The blinker or busy hands? Who are you gonna vote for?
Forget a discussion on foreign policy, terrorism, homeland security, and the sad state of the economy; the candidates barely answer these questions anyway. Much more is communicated to the audience in the presidential debates through the candidates’ body language and presentation, which is all we’re really looking for anyway, right?
First, let’s take a look at George W. Bush. While behind the podium at the first debate, Bush never once stood up straight and instead leaned against the podium, resting his elbows on top, like a teenager giving a high school speech rather than a commander-in-chief speaking to the free world. Also, throughout the debate, Bush seemed agitated and hostile. While giving his rebuttals, he often grew flustered and lost his train of thought, and as Kerry gave his responses, Bush would frown and grimace.
“Bush’s scowls and smirks affect the public’s reaction to him, whether that reaction is positive or negative,” said Dr. David Rohde, a political science professor here at MSU. “Bush is the candidate that relates to the public better,” he added. “That is one of his great advantages in the upcoming election.”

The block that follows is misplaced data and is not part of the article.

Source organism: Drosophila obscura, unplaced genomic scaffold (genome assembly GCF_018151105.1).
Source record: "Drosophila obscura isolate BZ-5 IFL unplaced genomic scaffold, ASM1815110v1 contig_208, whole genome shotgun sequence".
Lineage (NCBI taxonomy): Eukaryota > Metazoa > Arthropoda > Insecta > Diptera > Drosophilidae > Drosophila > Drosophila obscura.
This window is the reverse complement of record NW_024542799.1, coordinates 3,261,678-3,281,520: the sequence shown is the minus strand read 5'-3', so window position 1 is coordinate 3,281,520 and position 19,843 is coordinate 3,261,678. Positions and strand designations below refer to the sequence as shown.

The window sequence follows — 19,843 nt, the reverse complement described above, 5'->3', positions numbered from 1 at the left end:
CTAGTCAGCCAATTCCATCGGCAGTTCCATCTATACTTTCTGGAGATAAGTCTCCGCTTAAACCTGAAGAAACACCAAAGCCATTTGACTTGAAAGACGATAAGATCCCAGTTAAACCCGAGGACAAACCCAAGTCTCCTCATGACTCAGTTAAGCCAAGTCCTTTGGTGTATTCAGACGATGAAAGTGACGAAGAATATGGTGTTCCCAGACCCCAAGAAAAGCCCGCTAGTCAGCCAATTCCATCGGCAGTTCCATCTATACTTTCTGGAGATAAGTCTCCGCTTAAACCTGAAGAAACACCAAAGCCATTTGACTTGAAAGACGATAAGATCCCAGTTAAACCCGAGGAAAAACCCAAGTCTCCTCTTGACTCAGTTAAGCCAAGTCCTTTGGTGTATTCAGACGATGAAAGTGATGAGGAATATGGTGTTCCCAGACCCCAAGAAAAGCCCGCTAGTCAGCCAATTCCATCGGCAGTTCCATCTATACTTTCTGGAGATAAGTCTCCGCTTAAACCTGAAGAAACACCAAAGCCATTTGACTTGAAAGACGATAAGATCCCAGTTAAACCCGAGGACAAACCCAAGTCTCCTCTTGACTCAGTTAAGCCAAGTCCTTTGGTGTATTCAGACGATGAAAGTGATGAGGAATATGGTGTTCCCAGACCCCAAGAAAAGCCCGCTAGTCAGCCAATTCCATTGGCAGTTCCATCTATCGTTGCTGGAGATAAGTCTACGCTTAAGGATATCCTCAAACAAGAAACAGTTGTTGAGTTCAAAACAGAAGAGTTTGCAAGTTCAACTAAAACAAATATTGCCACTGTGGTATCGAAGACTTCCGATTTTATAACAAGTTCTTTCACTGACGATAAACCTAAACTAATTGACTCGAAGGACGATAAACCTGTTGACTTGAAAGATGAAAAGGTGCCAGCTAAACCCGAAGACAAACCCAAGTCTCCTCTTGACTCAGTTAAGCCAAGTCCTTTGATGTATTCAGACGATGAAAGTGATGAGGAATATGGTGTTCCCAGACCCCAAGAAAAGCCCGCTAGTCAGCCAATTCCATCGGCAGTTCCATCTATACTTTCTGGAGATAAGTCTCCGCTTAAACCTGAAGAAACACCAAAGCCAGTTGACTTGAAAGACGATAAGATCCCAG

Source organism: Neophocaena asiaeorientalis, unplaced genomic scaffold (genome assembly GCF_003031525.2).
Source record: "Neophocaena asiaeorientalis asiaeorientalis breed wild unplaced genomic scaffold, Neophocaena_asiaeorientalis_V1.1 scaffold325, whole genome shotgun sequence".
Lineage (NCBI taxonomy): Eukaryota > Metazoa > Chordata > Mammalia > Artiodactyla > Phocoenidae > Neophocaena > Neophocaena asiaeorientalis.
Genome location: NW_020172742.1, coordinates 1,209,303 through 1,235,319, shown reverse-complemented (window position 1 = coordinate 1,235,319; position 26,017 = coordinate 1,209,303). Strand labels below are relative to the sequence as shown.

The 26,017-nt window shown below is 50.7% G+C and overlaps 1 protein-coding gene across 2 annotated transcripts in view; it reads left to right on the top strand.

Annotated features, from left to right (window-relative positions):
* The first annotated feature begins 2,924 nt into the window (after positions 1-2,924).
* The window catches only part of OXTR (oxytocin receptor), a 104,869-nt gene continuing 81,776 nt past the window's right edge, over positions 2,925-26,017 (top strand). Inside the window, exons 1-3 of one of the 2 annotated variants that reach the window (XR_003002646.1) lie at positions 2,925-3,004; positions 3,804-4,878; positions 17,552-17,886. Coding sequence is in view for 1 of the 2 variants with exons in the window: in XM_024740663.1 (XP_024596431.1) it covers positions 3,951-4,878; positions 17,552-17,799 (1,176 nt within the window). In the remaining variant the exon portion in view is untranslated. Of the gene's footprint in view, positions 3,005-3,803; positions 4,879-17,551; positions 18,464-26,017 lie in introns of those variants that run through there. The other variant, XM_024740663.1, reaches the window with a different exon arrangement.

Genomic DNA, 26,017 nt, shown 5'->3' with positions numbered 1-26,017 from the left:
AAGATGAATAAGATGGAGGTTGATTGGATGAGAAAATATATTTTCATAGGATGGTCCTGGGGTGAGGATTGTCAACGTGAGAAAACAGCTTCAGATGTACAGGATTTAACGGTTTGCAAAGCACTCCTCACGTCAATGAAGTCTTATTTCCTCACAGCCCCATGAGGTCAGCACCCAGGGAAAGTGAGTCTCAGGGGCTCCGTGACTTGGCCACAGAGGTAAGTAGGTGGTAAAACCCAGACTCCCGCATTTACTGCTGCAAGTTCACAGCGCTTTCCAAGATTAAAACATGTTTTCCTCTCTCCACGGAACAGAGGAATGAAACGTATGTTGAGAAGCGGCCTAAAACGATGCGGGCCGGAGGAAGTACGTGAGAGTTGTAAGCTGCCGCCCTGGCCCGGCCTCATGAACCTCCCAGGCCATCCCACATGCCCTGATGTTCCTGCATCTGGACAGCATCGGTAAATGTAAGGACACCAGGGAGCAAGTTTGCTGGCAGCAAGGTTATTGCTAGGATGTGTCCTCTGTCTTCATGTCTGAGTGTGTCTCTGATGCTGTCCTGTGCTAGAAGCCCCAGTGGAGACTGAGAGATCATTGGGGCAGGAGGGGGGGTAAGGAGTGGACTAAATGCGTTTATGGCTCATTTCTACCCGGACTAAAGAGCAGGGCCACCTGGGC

Now, let’s turn our attention across the stage where Kerry stood– straight and tall, I might add. His demeanor throughout the first debate was calm and cool. One of his downfalls, though, was that he rarely looked at the audience as he spoke; rather he directed his arguments toward the mediators. As he spoke, his wild gestures and constant hand movements said even more.
Mike Hoerger, a psychology senior, felt that these mannerisms detracted from Kerry’s speech, saying Kerry’s hand gestures “Looked contrived and unnatural. His upper arms don’t move at all. It seems like his advisors are trying to improve his hand gesturing skills.”
Even though the debates have come to an end, you can still see the candidates’ mannerisms in action in speeches and interviews. Make a game out of counting how many times Bush blinks when answering a question. Watch for his patented deer-caught-in-the-headlights stare, his profuse head-jerking while he is being attacked, and his inability to formulate coherent sentences. While watching Senator Kerry, notice, as sophomore Brenton Montie did that “he is gawky; he just has a Herman Munster body.” Brainstorm other characters Kerry remembles. Also, be on the lookout for new gestures while his hands are flying away at the next public appearance.
In years to come, as we look back on these debates, chances are we won’t remember the defining words or issues. Instead we will remember the performances, both good and bad. But, hopefully, when we step into the voting booth come November, we will remember the candidates’ content, and not their cariacatures when deciding who will best lead our country for the next four years.

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